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I have some doubts how to turn a Partizipialattribut into a Relativsatz. Is there any rule? I know that I should use werden when the action is still in process and sein when the action is not in progress anymore, but it’s still unclear.

For example:

ein schriftlich vereinbarter Liefertermin → ein Liefertermin, der schriftlich vereinbart ist/wird(?)

My questions:

  1. Should I use werden or sein?
  2. Can you tell me why?
  3. Does it depend on the context?
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  • I would say "ein Liefertermin, der schriftlich vereinbart wurde" because the appointment was made in the past
    – Iris
    Jan 18, 2016 at 21:50
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    I agree with @Iris, but “… ist” is also acceptable, because the appointment is still valid as long as the delivery date is in the future. Even “… wird” may be acceptable if it’s about the abstract concept of negotiating a delivery date, not a concrete act in the future (which “… werden wird” may be more appropriate for).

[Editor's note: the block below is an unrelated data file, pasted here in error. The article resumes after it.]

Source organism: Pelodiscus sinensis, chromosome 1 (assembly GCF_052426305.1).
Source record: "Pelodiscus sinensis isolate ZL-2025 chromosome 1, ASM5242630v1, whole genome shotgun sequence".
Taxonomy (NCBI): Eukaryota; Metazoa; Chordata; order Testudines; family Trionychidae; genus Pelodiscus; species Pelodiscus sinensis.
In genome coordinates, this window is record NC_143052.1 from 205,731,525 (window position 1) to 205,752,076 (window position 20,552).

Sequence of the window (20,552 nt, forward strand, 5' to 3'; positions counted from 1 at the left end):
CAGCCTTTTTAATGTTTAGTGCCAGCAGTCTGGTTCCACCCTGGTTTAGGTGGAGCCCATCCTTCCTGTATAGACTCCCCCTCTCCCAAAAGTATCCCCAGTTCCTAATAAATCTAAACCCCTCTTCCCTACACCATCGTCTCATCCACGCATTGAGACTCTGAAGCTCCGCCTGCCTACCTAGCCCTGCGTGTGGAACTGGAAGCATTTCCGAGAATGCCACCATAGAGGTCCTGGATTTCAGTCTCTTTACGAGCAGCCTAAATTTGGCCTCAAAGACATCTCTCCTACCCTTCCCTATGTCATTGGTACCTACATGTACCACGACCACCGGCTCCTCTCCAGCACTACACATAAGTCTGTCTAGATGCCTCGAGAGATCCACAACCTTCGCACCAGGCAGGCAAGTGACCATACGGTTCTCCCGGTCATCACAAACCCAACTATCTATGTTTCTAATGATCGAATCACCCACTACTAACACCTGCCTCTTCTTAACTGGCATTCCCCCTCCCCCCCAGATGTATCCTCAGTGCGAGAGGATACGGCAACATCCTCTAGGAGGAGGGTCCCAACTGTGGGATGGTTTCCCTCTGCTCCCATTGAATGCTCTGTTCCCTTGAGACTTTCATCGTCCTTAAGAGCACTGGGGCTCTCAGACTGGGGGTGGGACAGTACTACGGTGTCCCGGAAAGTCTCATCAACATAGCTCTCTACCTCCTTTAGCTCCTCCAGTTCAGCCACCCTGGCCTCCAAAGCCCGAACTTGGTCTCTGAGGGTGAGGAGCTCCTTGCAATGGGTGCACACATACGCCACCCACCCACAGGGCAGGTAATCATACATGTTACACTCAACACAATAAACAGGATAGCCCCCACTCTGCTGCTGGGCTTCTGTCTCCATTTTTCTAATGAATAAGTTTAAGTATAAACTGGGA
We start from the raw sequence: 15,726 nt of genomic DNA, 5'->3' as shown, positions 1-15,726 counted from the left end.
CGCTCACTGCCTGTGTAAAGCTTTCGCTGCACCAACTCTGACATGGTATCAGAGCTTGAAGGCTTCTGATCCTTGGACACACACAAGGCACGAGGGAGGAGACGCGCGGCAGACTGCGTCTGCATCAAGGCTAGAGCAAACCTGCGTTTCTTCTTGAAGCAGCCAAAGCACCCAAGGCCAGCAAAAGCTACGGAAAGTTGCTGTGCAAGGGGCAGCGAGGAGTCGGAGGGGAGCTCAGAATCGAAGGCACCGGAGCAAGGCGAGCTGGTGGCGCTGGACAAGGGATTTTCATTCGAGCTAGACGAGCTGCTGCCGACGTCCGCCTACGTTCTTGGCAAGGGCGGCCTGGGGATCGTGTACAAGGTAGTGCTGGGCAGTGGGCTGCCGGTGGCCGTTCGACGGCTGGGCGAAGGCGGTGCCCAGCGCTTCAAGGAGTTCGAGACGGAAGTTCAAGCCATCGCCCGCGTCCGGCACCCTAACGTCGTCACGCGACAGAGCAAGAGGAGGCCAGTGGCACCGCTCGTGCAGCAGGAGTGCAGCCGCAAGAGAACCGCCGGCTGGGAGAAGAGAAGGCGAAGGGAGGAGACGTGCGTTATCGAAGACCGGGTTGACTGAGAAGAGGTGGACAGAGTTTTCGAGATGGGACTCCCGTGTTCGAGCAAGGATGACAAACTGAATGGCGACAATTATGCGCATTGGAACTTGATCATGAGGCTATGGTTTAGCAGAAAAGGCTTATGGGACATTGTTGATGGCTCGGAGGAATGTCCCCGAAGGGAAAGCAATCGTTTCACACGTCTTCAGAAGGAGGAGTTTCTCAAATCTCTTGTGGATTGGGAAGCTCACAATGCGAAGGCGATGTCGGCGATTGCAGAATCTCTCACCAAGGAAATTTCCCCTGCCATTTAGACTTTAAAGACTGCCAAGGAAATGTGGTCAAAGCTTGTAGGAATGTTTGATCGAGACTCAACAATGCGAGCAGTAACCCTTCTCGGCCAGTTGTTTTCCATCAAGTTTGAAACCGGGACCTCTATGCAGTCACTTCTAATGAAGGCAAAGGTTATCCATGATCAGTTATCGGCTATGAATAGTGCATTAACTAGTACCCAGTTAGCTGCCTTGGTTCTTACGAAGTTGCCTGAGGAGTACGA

– Crissov
    Jan 19, 2016 at 8:44
  • After @Crissov comment, I would say it depends on the context and on the meaning of the entire sentence...but that is simply my gut feeling (therefore only a comment and not an answer).
    – Iris
    Jan 19, 2016 at 16:14
  • Both ;) „worden ist“
    – Carsten S
    Feb 1, 2016 at 21:59

1 Answer 1

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It depends on whether you say it in an active or passive Kontext.

E.g.:

ein Liefertermin, der schriftlich vereinbart wird

someone arranges the delivery date (right now)

ein Liefertermin, der schriftlich vereinbart ist

being arranged is an attribute of the delivery date (at the moment)

You can use different tenses to specify when the statement is valid:

ein Liefertermin, der schriftlich vereinbart wurde

the delivery date has been arranged at some point in the past

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